Miami Beach bans cigarettes at beaches and parks
The most popular beaches in Miami will be cigarette-free zones starting in January after Miami Beach commissioners voted Wednesday to ban most smoking at its public beaches and parks.
What's happening: The ordinance, which seeks to reduce pollution from discarded cigarette butts, applies to cigarettes, pipe tobacco and other lighted tobacco products, but not unfiltered cigars, which are exempt under state law.
- Beachgoers could face fines starting at $100 for the first violation and increasing to $300 for a third violation within 12 months.
- The ordinance says someone can also be arrested for violating the smoking ban, which raised concerns from at least one commissioner.
What they're saying: Commissioner Alex Fernandez, who sponsored the ordinance, said the city will do extensive public outreach before enforcing the law beginning Jan. 1.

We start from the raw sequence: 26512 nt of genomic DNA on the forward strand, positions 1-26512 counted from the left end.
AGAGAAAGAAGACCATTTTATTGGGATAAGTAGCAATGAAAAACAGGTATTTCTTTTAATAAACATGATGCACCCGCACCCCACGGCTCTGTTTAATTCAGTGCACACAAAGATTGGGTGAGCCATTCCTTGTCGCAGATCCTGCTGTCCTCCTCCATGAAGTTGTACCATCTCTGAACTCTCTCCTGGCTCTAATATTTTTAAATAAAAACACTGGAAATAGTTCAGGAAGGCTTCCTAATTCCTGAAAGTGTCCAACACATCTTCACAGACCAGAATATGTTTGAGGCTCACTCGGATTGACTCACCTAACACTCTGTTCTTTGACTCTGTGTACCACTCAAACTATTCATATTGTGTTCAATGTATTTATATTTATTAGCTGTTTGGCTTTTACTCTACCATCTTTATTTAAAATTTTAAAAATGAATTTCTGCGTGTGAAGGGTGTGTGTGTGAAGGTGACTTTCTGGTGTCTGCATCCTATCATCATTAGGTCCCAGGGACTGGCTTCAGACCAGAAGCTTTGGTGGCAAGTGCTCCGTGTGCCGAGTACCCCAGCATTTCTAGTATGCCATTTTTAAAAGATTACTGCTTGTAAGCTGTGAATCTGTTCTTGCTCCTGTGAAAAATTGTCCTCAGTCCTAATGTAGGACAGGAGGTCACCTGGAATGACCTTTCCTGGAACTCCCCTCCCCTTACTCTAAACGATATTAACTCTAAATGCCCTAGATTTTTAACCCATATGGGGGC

- "We have undoubtedly what are the most beautiful, most iconic beaches in the world," Fernandez said. "But unfortunately, at times our beaches get littered with the wrong types of butts — cigarette butts. And we want to eliminate them from our beaches."
The other side: Ricky Arriola, the only commissioner to vote against the measure, said he doubts the new law will be consistently enforced. He noted that people frequently bring alcohol to the beach despite its technically being illegal in the city.
- If the ordinance is enforced, he said, it could lead to negative interactions between police and unsuspecting tourists or the homeless community.
- "I don't believe in penalizing something that is lawful," he said at the meeting.
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